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‘Not allowed to speak on China border row’, Rahul Gandhi walks out of defence panel meet again

Rahul Gandhi had earlier walked out of his first meeting of the Parliamentary Standing Committee on Defence following a verbal spat over a briefing on military structures.

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New Delhi: Congress leader Rahul Gandhi, along with other party MPs, Wednesday walked out of a meeting of the Parliamentary Standing Committee on Defence, apparently because he was “not allowed to speak” on the border situation with China. 

The meeting was convened around 3 pm. Sources said Gandhi, despite being warned, continued to steer the conversation in that direction but committee chairperson, BJP leader Jual Oram, stopped the discussion saying it wasn’t on the agenda. 

The agenda of the meeting, which had been decided and circulated on 29 June, was on the “further briefing by the representatives of the Ministry of Defence on the subject of review of working of cantonment boards”.

“There was a discussion on the cantonment board issues, and Rahul was there from the beginning and heard everyone. But later he made an observation that instead of wasting time on issues of who will collect water bills and build toilets and what not, we can talk about more pressing matters,” said a source present at the meeting.

“He was of the view that we should discuss the larger issues about how China is sitting on our borders or the Taliban-Afghanistan matter,” the source added. “He said ‘sub-committees can be made for the cantonment board matter, but these are bigger issues that need to be addressed in the panel meeting’. But he wasn’t allowed by the chairman.”

Following this, Gandhi and the other Congress MPs stormed off.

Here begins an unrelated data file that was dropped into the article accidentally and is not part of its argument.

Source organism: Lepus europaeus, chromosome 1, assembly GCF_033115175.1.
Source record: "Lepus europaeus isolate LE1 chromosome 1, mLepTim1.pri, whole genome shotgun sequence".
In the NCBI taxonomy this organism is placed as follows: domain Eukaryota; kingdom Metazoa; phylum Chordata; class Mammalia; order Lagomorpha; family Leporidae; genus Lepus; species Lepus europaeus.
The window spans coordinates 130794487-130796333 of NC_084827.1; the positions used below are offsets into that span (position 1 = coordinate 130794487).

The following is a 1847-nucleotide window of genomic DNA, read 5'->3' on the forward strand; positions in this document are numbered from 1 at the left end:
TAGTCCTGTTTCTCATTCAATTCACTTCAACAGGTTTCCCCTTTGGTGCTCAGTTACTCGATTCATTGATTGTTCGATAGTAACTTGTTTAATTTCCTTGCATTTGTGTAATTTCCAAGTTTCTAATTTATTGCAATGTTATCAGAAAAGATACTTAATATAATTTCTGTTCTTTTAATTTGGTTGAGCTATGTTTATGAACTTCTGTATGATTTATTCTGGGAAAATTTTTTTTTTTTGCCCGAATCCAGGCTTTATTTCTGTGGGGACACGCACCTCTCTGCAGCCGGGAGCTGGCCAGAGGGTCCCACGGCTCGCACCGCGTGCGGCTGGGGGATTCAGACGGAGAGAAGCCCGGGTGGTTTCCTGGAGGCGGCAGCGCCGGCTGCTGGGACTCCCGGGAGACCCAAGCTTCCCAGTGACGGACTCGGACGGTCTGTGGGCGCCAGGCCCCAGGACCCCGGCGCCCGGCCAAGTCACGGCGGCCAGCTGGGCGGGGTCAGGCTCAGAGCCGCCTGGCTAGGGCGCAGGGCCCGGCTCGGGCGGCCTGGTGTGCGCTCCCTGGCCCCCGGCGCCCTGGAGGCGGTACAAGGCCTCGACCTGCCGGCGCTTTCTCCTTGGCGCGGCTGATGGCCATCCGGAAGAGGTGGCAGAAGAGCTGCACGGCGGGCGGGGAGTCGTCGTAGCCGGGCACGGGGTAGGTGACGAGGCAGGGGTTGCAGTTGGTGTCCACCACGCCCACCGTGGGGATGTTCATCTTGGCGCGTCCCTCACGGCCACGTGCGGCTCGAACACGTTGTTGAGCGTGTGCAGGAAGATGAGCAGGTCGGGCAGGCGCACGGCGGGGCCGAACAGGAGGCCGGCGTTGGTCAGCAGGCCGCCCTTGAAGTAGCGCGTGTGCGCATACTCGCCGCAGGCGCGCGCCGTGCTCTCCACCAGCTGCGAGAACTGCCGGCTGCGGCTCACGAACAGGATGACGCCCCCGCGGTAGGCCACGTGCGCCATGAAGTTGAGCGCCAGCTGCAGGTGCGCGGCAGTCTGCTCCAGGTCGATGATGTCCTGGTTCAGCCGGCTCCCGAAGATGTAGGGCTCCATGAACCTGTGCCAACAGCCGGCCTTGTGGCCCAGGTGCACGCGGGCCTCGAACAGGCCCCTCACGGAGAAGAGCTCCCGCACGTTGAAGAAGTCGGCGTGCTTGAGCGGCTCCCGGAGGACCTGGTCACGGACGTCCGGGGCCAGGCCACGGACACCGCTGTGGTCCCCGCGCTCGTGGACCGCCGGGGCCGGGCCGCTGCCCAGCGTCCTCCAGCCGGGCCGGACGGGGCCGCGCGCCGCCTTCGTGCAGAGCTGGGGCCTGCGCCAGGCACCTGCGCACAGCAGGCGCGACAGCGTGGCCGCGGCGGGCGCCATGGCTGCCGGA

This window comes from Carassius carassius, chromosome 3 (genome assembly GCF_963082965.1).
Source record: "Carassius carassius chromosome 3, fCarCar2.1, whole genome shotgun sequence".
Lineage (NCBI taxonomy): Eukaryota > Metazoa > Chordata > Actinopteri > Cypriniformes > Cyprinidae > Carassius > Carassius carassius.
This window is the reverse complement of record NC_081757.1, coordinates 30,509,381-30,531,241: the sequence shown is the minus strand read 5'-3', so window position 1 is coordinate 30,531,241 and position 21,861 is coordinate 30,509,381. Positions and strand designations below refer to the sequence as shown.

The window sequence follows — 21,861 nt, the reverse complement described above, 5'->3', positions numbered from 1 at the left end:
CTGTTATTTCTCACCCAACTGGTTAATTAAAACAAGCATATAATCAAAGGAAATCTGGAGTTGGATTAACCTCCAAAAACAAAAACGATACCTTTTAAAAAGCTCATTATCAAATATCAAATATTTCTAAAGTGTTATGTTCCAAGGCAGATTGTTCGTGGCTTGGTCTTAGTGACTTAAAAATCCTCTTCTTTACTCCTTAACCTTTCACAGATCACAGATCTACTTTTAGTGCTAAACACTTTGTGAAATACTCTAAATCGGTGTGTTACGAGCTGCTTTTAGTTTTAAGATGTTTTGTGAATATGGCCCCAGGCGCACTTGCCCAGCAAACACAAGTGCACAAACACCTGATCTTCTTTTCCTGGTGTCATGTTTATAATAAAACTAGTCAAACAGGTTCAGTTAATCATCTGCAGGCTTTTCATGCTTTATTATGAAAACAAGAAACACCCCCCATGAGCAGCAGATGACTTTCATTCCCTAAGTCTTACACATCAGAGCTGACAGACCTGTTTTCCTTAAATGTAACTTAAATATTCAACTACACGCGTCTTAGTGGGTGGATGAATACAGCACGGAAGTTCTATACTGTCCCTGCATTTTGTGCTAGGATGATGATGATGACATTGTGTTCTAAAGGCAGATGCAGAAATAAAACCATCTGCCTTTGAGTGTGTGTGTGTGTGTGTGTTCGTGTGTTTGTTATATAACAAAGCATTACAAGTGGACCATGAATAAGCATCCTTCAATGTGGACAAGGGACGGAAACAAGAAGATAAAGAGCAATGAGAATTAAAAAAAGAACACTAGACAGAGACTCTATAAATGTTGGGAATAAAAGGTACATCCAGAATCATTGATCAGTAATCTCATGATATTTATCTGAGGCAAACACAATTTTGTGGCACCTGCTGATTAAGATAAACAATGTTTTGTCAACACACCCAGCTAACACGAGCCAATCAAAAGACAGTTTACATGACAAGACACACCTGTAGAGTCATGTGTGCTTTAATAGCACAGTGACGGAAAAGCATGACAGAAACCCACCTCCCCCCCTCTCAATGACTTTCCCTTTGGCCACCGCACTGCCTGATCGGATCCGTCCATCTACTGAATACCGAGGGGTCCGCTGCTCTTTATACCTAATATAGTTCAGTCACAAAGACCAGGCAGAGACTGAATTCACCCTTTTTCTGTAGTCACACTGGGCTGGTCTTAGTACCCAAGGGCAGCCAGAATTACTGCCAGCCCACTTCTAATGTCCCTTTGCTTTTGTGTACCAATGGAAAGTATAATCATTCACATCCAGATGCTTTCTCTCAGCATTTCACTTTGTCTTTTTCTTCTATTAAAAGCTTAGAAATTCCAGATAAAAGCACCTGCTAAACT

Earlier in the day, the Congress leader had shared a news article titled ‘China, India clash again with PLA back in Eastern Ladakh’ on Twitter and said India had “never been this vulnerable”.

“GOI’s use of foreign and defence policy as a domestic political tool has weakened our country. India has never been this vulnerable,” Gandhi tweeted.

The Army, however, denied the reports of any fresh clash between Indian and Chinese troops in Ladakh, and said no attempt was made by either side to occupy the areas from where the forces had disengaged in February this year according to an agreement.

Not the first time

This isn’t the first time that Rahul Gandhi has staged a walkout at a meeting of the same parliamentary committee. 

In December last year, the Congress leader had stormed out in a similar fashion, following a “verbal spat over a briefing on military structures”.

This was after a member of the house panel suggested that the Indian military uniform system could be inspired from that in the US. Gandhi had objected, saying the forces are the only authority who can decide what the uniform should be.

The defence parliamentary committee has a total of 31 members — 21 from the Lok Sabha, nominated by the speaker, and 10 from the Rajya Sabha, nominated by its chairman. It is responsible for examining bills pertaining to the Ministry of Defence, along with other defence-related issues of importance in Parliament. The term of office for the members of the committee does not exceed a year.

(Edited by Arun Prashanth)

Also read: Why everyone’s upset with Maharashtra Congress chief Nana Patole — Sena, NCP & his own party


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